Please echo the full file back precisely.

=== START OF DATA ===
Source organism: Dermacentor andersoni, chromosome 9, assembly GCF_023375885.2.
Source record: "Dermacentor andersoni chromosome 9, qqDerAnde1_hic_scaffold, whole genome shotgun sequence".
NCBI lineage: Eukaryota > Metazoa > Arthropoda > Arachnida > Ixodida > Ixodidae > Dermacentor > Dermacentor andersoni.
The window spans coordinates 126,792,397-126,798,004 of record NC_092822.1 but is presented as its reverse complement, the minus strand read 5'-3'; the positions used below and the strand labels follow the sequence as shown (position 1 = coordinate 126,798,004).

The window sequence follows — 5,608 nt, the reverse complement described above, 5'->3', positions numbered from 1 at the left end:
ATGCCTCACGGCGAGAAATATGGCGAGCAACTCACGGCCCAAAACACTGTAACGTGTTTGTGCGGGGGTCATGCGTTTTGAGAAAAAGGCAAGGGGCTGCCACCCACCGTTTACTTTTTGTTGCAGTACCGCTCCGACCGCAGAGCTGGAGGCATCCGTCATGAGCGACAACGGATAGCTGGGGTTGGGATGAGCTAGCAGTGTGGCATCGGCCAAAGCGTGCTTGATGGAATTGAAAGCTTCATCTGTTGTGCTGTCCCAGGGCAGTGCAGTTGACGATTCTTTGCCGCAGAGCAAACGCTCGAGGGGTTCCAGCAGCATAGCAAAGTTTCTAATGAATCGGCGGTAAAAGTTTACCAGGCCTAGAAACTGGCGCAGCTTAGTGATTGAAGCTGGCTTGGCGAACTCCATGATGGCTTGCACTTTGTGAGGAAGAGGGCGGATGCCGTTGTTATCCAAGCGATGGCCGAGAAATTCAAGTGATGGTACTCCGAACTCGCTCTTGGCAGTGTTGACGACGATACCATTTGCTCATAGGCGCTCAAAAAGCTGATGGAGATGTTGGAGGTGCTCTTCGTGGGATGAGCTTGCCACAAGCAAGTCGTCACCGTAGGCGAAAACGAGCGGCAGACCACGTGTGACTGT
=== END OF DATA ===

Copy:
Source organism: Dermacentor andersoni, chromosome 9, assembly GCF_023375885.2.
Source record: "Dermacentor andersoni chromosome 9, qqDerAnde1_hic_scaffold, whole genome shotgun sequence".
NCBI lineage: Eukaryota > Metazoa > Arthropoda > Arachnida > Ixodida > Ixodidae > Dermacentor > Dermacentor andersoni.
The window spans coordinates 126,792,397-126,798,004 of record NC_092822.1 but is presented as its reverse complement, the minus strand read 5'-3'; the positions used below and the strand labels follow the sequence as shown (position 1 = coordinate 126,798,004).

The window sequence follows — 5,608 nt, the reverse complement described above, 5'->3', positions numbered from 1 at the left end:
ATGCCTCACGGCGAGAAATATGGCGAGCAACTCACGGCCCAAAACACTGTAACGTGTTTGTGCGGGGGTCATGCGTTTTGAGAAAAAGGCAAGGGGCTGCCACCCACCGTTTACTTTTTGTTGCAGTACCGCTCCGACCGCAGAGCTGGAGGCATCCGTCATGAGCGACAACGGATAGCTGGGGTTGGGATGAGCTAGCAGTGTGGCATCGGCCAAAGCGTGCTTGATGGAATTGAAAGCTTCATCTGTTGTGCTGTCCCAGGGCAGTGCAGTTGACGATTCTTTGCCGCAGAGCAAACGCTCGAGGGGTTCCAGCAGCATAGCAAAGTTTCTAATGAATCGGCGGTAAAAGTTTACCAGGCCTAGAAACTGGCGCAGCTTAGTGATTGAAGCTGGCTTGGCGAACTCCATGATGGCTTGCACTTTGTGAGGAAGAGGGCGGATGCCGTTGTTATCCAAGCGATGGCCGAGAAATTCAAGTGATGGTACTCCGAACTCGCTCTTGGCAGTGTTGACGACGATACCATTTGCTCATAGGCGCTCAAAAAGCTGATGGAGATGTTGGAGGTGCTCTTCGTGGGATGAGCTTGCCACAAGCAAGTCGTCACCGTAGGCGAAAACGAGCGGCAGACCACGTGTGACTGT